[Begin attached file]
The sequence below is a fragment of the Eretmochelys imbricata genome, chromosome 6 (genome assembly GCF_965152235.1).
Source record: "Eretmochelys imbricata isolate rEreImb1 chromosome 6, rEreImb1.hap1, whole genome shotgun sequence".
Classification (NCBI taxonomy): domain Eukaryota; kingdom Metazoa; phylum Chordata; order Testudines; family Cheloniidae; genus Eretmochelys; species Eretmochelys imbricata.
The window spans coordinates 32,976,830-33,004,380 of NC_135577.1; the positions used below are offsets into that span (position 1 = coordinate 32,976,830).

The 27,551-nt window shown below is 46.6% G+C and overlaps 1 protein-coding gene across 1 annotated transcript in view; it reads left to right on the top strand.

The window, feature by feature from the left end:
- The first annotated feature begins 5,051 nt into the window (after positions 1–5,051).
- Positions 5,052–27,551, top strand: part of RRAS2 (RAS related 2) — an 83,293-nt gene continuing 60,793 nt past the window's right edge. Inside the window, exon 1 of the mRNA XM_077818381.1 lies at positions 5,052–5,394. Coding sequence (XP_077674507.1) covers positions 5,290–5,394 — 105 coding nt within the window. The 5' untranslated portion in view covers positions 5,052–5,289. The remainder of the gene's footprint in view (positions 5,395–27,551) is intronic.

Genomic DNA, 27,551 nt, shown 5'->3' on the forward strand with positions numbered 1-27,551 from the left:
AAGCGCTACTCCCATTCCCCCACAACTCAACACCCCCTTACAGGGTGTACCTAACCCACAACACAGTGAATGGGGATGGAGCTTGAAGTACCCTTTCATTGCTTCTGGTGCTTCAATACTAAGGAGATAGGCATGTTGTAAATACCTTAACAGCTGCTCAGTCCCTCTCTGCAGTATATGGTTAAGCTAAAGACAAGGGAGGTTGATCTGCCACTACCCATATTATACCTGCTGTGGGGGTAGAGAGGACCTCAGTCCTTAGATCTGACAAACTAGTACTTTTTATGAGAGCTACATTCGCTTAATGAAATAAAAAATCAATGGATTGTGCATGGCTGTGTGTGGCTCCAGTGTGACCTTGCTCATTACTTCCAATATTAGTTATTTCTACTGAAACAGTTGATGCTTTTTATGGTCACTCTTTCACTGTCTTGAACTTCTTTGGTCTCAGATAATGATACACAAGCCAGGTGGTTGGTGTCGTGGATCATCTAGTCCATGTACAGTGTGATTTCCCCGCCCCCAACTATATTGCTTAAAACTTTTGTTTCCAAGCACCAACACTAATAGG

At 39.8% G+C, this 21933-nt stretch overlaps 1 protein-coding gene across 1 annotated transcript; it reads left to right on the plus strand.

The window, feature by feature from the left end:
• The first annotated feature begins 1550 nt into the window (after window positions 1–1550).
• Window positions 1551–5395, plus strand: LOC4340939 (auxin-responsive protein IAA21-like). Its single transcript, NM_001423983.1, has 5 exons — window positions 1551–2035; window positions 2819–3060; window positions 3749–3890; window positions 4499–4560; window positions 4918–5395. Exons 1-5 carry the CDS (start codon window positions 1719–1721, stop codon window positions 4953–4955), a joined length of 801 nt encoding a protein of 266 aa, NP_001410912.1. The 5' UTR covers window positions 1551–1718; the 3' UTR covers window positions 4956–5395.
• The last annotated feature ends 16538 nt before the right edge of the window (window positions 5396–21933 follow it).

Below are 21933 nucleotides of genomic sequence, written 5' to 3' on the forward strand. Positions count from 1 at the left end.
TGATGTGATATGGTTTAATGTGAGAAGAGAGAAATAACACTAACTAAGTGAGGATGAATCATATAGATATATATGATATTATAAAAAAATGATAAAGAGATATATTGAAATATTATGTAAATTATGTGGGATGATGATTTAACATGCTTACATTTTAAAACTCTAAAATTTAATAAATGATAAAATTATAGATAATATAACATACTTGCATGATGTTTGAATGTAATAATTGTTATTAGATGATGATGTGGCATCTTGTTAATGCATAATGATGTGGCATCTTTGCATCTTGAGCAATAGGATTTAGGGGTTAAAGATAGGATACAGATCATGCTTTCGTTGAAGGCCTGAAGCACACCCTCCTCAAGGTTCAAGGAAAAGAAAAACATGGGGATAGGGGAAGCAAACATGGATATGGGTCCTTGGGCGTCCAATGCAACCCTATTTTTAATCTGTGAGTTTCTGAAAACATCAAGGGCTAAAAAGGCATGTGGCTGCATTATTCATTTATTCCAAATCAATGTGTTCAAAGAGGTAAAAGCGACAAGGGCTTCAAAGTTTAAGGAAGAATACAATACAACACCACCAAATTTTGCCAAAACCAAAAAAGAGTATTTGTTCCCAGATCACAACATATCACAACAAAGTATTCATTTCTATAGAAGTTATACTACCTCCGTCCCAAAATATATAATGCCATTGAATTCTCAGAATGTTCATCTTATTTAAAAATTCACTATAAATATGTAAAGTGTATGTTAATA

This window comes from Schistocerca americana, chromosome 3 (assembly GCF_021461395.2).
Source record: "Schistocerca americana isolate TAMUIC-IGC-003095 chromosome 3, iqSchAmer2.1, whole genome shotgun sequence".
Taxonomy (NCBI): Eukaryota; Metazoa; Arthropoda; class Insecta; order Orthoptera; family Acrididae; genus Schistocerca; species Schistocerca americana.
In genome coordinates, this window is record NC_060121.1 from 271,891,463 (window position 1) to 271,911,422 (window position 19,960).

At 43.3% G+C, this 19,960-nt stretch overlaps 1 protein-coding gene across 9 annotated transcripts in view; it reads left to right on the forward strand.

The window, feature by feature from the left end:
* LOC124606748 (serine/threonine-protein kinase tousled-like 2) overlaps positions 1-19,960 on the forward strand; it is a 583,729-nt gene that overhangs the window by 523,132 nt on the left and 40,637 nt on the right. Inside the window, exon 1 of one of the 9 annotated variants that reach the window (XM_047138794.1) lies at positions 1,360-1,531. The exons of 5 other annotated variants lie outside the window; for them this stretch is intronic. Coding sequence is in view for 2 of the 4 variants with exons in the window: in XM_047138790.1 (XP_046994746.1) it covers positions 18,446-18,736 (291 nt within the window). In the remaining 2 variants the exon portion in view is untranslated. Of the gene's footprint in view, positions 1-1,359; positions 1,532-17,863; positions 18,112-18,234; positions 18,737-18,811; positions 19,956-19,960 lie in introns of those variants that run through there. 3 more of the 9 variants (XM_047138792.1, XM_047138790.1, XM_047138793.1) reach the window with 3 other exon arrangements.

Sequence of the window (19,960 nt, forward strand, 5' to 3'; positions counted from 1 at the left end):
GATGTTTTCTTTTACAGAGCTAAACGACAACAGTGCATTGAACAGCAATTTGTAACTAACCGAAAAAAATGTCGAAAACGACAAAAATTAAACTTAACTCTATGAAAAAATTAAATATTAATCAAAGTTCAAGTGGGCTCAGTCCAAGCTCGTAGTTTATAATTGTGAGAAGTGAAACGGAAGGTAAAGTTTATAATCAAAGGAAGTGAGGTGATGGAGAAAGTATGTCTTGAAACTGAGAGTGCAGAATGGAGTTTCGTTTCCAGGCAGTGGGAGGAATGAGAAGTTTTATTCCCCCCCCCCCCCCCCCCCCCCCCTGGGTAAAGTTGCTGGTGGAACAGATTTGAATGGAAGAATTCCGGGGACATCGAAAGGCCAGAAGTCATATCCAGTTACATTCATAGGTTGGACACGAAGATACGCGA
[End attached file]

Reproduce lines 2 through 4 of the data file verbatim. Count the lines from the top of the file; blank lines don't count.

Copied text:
Source record: "Eretmochelys imbricata isolate rEreImb1 chromosome 6, rEreImb1.hap1, whole genome shotgun sequence".
Classification (NCBI taxonomy): domain Eukaryota; kingdom Metazoa; phylum Chordata; order Testudines; family Cheloniidae; genus Eretmochelys; species Eretmochelys imbricata.
The window spans coordinates 32,976,830-33,004,380 of NC_135577.1; the positions used below are offsets into that span (position 1 = coordinate 32,976,830).